Milwaukee's arena debate is about more than the Bucks
Seems the only folks who have an issue with Milwaukee's BMO Harris Bradley Center are the building's NBA tenant.
Maybe that's why the debate about the need for a new facility is shot through the prism of the Bucks' needs: the "old" building (which opened in 1987) doesn't have luxury seats, the proper basketball configuration, enough restaurants or other amenities to make it a year round destination, etc. Without those additional revenue streams, backers of a new arena say the Bucks won't be long for Milwaukee. It's an argument local NBA backers eagerly repeat as the debate drags on. The Journal/Sentinel rehashed a lot of it in a Monday morning editorial (along with an eloquent case against such an endeavor).
And, it's not enough to seal the deal.
A friend of mine (who needs to stay anonymous) had what is nothing short of a brilliant idea: in making the case for a new area, those pushing the idea need to make it about everything BUT the Bucks. It makes perfect sense, and if anyone should know that, it's the local power brokers/makers/shakers who remember all to well the fight for Miller Park in general and the lack of any taxpayer sympathy when it comes to financially strapped team owners/athletes in particular. People still steam about the five-county sales tax that made the Brewers new stadium a reality. Folks in Racine recalled the state senator who's vote put the deal over the top, long before recalls were part of regular Madison business.
The Bucks have a fan base, one that grows exponentially when the team is playoff-worthy. There are also plenty of locals who have no appetite for NBA ball and could care less whether or not the team stays, and a goodly number who don't want dime one of public money going to a new building when the old one seems quite fine, thank you.
A new arena doesn't just benefit the Bucks. It could be a catalyst for Park East corridor development and a great addition to the city's sex appeal for conventions. Pitch the new facility along with an expanded Delta Airlines Center. Use some of that long vacant land for badly needed hotels and other tourist-friendly venues. Point out the fact that the old arena is no longer the apple to a touring band's eye--concerts fill a lot of dates but a venue that's dated in comparison to buildings elsewhere is easy to skip. That costs Milwaukee big time, too.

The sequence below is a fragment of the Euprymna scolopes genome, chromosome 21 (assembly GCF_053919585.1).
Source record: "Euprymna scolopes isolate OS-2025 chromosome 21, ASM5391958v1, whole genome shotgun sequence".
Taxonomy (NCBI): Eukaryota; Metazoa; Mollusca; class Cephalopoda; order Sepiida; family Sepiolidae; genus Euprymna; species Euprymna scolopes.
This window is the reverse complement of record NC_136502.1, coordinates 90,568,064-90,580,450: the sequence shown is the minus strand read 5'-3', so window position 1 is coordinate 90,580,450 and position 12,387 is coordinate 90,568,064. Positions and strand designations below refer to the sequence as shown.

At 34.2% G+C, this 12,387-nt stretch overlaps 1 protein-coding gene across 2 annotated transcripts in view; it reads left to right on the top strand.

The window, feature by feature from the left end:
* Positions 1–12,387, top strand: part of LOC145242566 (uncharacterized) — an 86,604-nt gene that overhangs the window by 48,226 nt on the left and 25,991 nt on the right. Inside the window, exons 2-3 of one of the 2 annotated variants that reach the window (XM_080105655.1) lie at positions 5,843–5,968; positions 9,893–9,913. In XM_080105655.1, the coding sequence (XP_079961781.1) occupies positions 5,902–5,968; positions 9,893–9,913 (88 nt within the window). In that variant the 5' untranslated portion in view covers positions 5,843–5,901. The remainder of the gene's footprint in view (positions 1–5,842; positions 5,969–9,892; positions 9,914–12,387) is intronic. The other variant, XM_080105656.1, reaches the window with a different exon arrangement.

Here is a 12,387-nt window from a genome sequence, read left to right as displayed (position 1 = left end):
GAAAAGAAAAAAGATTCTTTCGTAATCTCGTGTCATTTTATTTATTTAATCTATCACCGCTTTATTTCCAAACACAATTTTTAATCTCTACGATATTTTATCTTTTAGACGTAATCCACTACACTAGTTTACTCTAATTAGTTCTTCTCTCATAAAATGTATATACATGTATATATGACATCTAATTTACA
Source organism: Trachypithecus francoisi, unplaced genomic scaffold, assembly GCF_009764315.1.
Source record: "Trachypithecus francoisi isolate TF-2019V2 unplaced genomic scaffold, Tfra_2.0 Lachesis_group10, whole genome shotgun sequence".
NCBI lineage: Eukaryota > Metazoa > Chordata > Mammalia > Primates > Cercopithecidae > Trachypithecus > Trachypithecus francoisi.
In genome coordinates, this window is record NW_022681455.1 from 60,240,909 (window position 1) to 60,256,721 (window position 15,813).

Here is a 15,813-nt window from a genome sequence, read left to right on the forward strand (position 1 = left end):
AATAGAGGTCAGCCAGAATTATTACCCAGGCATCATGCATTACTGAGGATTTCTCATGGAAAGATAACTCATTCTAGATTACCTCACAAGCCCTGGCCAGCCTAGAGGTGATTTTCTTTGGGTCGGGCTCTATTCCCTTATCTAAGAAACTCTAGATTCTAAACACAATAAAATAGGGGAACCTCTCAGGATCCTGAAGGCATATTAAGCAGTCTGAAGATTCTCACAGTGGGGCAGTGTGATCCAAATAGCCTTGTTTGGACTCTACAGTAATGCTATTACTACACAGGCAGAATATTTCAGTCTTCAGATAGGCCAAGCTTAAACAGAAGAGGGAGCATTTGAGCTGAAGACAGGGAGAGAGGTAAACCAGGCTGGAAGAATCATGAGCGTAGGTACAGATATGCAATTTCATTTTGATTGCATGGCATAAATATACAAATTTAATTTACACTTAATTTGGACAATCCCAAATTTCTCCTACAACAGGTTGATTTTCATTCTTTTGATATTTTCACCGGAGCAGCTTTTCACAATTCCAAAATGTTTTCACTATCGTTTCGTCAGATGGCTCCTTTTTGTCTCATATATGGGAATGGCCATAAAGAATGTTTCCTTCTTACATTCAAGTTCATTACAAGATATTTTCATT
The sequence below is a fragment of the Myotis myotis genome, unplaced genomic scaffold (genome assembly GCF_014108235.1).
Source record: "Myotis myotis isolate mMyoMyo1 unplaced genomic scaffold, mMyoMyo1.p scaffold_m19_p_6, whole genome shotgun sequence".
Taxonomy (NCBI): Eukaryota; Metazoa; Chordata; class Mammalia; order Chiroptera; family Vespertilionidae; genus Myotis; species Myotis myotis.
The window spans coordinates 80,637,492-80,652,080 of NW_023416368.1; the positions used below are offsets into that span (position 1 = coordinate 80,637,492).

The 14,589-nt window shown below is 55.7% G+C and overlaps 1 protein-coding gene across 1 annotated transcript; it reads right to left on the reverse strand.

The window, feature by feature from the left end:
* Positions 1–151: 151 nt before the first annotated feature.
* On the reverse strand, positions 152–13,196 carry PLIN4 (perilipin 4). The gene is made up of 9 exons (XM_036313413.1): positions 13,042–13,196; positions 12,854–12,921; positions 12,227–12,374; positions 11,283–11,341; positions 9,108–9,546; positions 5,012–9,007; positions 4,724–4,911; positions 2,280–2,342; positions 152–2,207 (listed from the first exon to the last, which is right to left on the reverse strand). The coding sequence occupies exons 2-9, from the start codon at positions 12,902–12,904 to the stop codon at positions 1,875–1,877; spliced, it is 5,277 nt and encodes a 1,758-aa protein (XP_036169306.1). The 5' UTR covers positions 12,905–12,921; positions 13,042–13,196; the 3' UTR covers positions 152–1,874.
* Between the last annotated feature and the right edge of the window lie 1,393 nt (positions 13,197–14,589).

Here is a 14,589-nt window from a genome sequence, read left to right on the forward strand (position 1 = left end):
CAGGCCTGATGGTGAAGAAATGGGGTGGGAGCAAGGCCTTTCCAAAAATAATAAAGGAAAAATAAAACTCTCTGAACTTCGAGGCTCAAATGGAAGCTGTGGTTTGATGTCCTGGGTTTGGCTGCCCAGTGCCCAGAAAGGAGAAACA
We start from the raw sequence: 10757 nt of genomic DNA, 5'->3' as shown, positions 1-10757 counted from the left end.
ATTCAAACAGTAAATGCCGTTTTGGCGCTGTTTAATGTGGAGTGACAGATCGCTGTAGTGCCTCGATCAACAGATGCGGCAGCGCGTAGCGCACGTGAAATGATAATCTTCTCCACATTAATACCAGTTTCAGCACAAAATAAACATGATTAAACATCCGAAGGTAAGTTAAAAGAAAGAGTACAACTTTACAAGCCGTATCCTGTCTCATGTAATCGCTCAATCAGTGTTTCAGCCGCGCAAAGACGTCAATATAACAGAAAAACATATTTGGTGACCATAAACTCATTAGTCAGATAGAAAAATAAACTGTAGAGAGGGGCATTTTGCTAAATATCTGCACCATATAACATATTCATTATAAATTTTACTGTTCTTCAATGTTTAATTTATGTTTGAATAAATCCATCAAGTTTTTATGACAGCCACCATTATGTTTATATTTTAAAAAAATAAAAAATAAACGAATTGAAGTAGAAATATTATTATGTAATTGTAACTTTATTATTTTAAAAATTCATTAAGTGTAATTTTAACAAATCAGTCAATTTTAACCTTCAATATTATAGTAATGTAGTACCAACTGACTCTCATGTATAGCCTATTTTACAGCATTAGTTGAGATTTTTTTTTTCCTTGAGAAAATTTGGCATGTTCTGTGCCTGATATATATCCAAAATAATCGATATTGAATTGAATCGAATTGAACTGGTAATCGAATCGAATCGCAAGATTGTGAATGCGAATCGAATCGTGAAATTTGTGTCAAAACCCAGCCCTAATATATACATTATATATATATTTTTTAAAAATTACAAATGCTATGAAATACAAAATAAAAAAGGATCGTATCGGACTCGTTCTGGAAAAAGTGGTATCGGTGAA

And what about the NCAA? Marquette is a division one team and no doubt could benefit from a new facility when it comes time to sell tickets and recruit prospects. A bigger issue: is Milwaukee still on the NCAA short list for opening round March Madness with the BMO Harris Bradley Center (the city gets to host again in 2014)? And, what would a new building (with additional hotel rooms) do for our chances of landing later-round action, perhaps even a Final Four? Indianapolis did it. Sheboygan hosts major golf championships. Others elsewhere think big.
Here, we create task forces.
That's not a knock. MMAC head Tim Sheehy put the group together and tells JS, ""If we are going to lose this team, I rather we lose them on purpose than by accident. But that will be a decision that will be made down the road." Good point. Before anything happens, we have to decide as a community whether or not a new arena is a worthwhile endeavor. Better to make that decision with eyes wide open than to bumble into the team's accidental departure.
Better still to make the best case possible using all available arguments. A Bucks-centric arena debate is self-limiting, incomplete, myopic and wrong in that it keeps us from looking at a much bigger picture. Framing the argument to only the NBA's future here denies Milwaukee a chance to think big.
This isn't a problem--it's an opportunity. Milwaukee has a chance to paint with bold strokes, but we have to be smart enough to stand back from the easel and see a larger picture.